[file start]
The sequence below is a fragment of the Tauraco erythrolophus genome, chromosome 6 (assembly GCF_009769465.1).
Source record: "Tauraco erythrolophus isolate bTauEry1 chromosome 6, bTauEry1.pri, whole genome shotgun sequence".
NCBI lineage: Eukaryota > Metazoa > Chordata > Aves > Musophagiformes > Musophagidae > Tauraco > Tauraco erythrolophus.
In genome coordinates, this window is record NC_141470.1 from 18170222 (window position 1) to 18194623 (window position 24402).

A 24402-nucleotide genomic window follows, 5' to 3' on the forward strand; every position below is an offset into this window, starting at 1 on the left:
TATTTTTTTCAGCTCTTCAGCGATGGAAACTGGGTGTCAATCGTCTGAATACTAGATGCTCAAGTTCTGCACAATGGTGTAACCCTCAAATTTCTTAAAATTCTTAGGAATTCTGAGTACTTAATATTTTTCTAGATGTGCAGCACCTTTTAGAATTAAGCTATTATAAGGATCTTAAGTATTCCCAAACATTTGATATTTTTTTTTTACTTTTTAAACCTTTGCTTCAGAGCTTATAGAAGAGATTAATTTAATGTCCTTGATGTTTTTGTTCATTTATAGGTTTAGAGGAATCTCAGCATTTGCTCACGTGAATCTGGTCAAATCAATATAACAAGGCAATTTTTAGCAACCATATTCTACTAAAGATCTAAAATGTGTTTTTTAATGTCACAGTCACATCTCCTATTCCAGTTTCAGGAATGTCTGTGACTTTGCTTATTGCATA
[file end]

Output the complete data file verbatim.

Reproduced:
The sequence below is a fragment of the Tauraco erythrolophus genome, chromosome 6 (assembly GCF_009769465.1).
Source record: "Tauraco erythrolophus isolate bTauEry1 chromosome 6, bTauEry1.pri, whole genome shotgun sequence".
NCBI lineage: Eukaryota > Metazoa > Chordata > Aves > Musophagiformes > Musophagidae > Tauraco > Tauraco erythrolophus.
In genome coordinates, this window is record NC_141470.1 from 18170222 (window position 1) to 18194623 (window position 24402).

A 24402-nucleotide genomic window follows, 5' to 3' on the forward strand; every position below is an offset into this window, starting at 1 on the left:
TATTTTTTTCAGCTCTTCAGCGATGGAAACTGGGTGTCAATCGTCTGAATACTAGATGCTCAAGTTCTGCACAATGGTGTAACCCTCAAATTTCTTAAAATTCTTAGGAATTCTGAGTACTTAATATTTTTCTAGATGTGCAGCACCTTTTAGAATTAAGCTATTATAAGGATCTTAAGTATTCCCAAACATTTGATATTTTTTTTTTACTTTTTAAACCTTTGCTTCAGAGCTTATAGAAGAGATTAATTTAATGTCCTTGATGTTTTTGTTCATTTATAGGTTTAGAGGAATCTCAGCATTTGCTCACGTGAATCTGGTCAAATCAATATAACAAGGCAATTTTTAGCAACCATATTCTACTAAAGATCTAAAATGTGTTTTTTAATGTCACAGTCACATCTCCTATTCCAGTTTCAGGAATGTCTGTGACTTTGCTTATTGCATA